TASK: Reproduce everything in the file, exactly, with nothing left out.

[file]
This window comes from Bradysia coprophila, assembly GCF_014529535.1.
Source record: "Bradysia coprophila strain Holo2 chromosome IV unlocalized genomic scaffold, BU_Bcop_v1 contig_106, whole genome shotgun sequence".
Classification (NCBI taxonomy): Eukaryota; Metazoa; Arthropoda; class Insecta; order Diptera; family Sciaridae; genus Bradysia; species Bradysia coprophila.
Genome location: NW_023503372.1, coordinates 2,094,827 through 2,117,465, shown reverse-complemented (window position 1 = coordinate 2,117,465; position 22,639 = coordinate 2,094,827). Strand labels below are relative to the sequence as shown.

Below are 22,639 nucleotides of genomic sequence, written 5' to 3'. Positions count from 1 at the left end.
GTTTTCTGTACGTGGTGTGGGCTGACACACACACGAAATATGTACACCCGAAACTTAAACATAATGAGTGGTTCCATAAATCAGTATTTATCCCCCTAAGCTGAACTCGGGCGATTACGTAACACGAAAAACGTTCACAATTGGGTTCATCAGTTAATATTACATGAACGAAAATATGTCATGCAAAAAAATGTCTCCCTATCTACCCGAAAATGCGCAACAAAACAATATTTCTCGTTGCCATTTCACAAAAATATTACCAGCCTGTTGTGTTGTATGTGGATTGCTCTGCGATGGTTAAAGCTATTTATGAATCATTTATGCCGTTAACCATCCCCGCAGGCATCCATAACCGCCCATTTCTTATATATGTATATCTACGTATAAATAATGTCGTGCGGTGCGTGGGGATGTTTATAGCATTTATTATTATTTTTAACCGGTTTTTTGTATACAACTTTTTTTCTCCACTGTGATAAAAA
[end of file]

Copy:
This window comes from Bradysia coprophila, assembly GCF_014529535.1.
Source record: "Bradysia coprophila strain Holo2 chromosome IV unlocalized genomic scaffold, BU_Bcop_v1 contig_106, whole genome shotgun sequence".
Classification (NCBI taxonomy): Eukaryota; Metazoa; Arthropoda; class Insecta; order Diptera; family Sciaridae; genus Bradysia; species Bradysia coprophila.
Genome location: NW_023503372.1, coordinates 2,094,827 through 2,117,465, shown reverse-complemented (window position 1 = coordinate 2,117,465; position 22,639 = coordinate 2,094,827). Strand labels below are relative to the sequence as shown.

Below are 22,639 nucleotides of genomic sequence, written 5' to 3'. Positions count from 1 at the left end.
GTTTTCTGTACGTGGTGTGGGCTGACACACACACGAAATATGTACACCCGAAACTTAAACATAATGAGTGGTTCCATAAATCAGTATTTATCCCCCTAAGCTGAACTCGGGCGATTACGTAACACGAAAAACGTTCACAATTGGGTTCATCAGTTAATATTACATGAACGAAAATATGTCATGCAAAAAAATGTCTCCCTATCTACCCGAAAATGCGCAACAAAACAATATTTCTCGTTGCCATTTCACAAAAATATTACCAGCCTGTTGTGTTGTATGTGGATTGCTCTGCGATGGTTAAAGCTATTTATGAATCATTTATGCCGTTAACCATCCCCGCAGGCATCCATAACCGCCCATTTCTTATATATGTATATCTACGTATAAATAATGTCGTGCGGTGCGTGGGGATGTTTATAGCATTTATTATTATTTTTAACCGGTTTTTTGTATACAACTTTTTTTCTCCACTGTGATAAAAA